At this point in his submission the Appellant's representative stated that at the review hearing he had not given evidence. All of the witnesses were called by Transport Canada and they were able to list their qualifications. He stated that he would like at this time to make statements regarding his qualifications so that the appeal panel would know of his experience. The panel declined to accept such statements as the company had not presented any evidence at the review and in the view of the appeal panel such statements would not be relevant to the issues to be decided at the appeal.

Mr. Mowry then stated that on August 23, 1999 the company received a notice of suspension and on the following Thursday, Transport Canada carried out an audit and on Friday the Air Operator Certificate was reinstated.

Mr. Mowry then reviewed the last paragraph on page 2 of the determination referencing Mr. Ereaux's evidence that the Type Certificate Data Sheet specified the details of the design and the number of seats and occupants being four, which was the aircraft in its original configuration. However, he stated that the aircraft was not in its original configuration.

Mr. Mowry stated that it was Transport Canada's evidence that the aircraft can be modified. He cited page 3 of the decision indicating that the Supplemental Type Certificate (S.T.C.) was issued to Mr. Mowry on July 19, 1994 and he also referred to Exhibit M-8 which is a Conformity Certificate. It was Mr. Ereaux's testimony that this form is utilized to report to Transport Canada on a modification or repair to an aircraft stating that the work was accomplished in accordance with approved data.

Mr. Mowry submitted that because the paperwork was not filed, it is alleged that the aircraft was not safe for flight. That is, that the S.T.C. was not filed with Transport Canada. The Appellant readily conceded the number of persons on board the aircraft and urged that there was nothing unsafe as the aircraft had seat belts and was in a fit and safe state for flight.

MINISTER'S REPRESENTATIONS

Mr. Hector for the Minister stated that the Appellant was arguing his case on the burden of proof applicable to criminal cases. The standard of proof applicable in this case is the civil standard which is that referred to at page 3 of the case of Selbstaedt v. Minister of Transport and also in the more recent case of Minister of Transport v. Sewell heard January 5, 1999.[1] He submitted that the Minister having proved his case on a balance of probabilities, the burden of proof shifts to the Appellant to establish its case on a balance of probabilities.[2]

Following discussions regarding the aircraft technical logs which Mr. Mowry indicated he had in his possession at both the review and appeal hearings, the issue arose as to whether these logs should be produced at the appeal. Mr. Hector stated that they were available but not presented at the review hearing and would thus be new evidence at the appeal. On the basis of their availability at the review and on the fact that their contents would not be relevant to the issues before it, the panel elected not to accept the technical logs for perusal. In reaching this decision, the appeal panel noted that the contents of the technical log would not allow for a greater number of occupants than that reflected in the Conformity Certificate of August 1999 in any event.

Mr. Hector urged that the review Member's determination was based upon several findings of fact and cited Tribunal case law[3] indicating that such findings should not be disturbed on appeal unless they are unreasonable. He stated that the Member found that on August 21, 1999 the aircraft CF-NXM was certified for four occupants. Mr. Hector asserted that the Member's finding was based on the evidence of the Type Certificate Data Sheet for the aircraft type, a Cessna 182, which showed that the number of seats certified for the aircraft was four. The Member's finding was also based on the testimony of John Ereaux, the Regional Manager, Aircraft Certification, Transport Canada, Atlantic Region who had worked in the aircraft certification field for many years and who was accepted by the Member as an expert witness.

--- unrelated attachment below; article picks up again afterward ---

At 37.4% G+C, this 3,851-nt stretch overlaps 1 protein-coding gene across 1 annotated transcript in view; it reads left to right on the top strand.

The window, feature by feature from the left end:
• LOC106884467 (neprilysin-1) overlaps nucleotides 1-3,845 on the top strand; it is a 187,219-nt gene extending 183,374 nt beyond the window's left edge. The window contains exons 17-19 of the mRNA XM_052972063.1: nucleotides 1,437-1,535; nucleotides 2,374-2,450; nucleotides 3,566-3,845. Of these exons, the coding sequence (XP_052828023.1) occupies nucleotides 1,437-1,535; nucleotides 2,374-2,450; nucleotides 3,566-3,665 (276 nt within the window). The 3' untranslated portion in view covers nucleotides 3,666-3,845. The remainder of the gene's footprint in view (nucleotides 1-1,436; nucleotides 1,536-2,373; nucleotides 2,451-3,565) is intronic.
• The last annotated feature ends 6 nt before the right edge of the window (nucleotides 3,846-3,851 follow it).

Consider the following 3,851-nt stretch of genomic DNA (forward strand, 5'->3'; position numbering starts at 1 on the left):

Mr. Hector then summarized Mr. Ereaux's evidence found at pages 94, 101 and 102 of the transcript:

  1. that the Type Certificate Data Sheet refers to all models of Cessna 182 aircraft including CF-NXM;
  2. it is used to specify the details of the type design;
  3. it is accepted in Canada as the Canadian airworthiness standard for the Cessna 182 aircraft; and
  4. the limitation in the Type Certificate Data Sheet applicable in this instance was the number of occupants and the number of seats—four.

Additionally, Mr. Hector stated that at page 6 of the determination, the Member found that on August 21, 1999 the aircraft completed five flights, the first with six occupants on board, and the following four flights with five occupants on board. This finding was based on the evidence of the two Transport Canada inspectors Miles and Thompson who testified that they observed five jumpers exit the aircraft on the first flight and four jumpers on each of the four subsequent flights and from that concluded that six occupants were on board on the first flight and five occupants were on board on the four subsequent flights.

Mr. Hector asserted that the Member found, on the balance of probability, that there was no restraint system other than the pilot's seat belt in the aircraft on August 21, 1999. The Member based his finding on the consistent testimony of Inspectors Miles and Thompson that there was no restraint system in the aircraft, other than the pilot's seat belt, when they checked the aircraft on August 21, 1999. Inspector Miles also testified that he had asked Mr. Mowry what type of restraint system he was using and was told that nobody uses any restraint system. Mr. Hector reminded the panel that the Member at first instance found that the statement of Mr. Mowry, that nobody uses any restraint system, was an admission against interest admissible under the technical rules of evidence as an exception to the hearsay rule and was thus admissible under the more relaxed evidentiary rules of the Tribunal. Accordingly, he submits that the Member's finding that there was no restraint system on board the aircraft on August 21, 1999 was not unreasonable.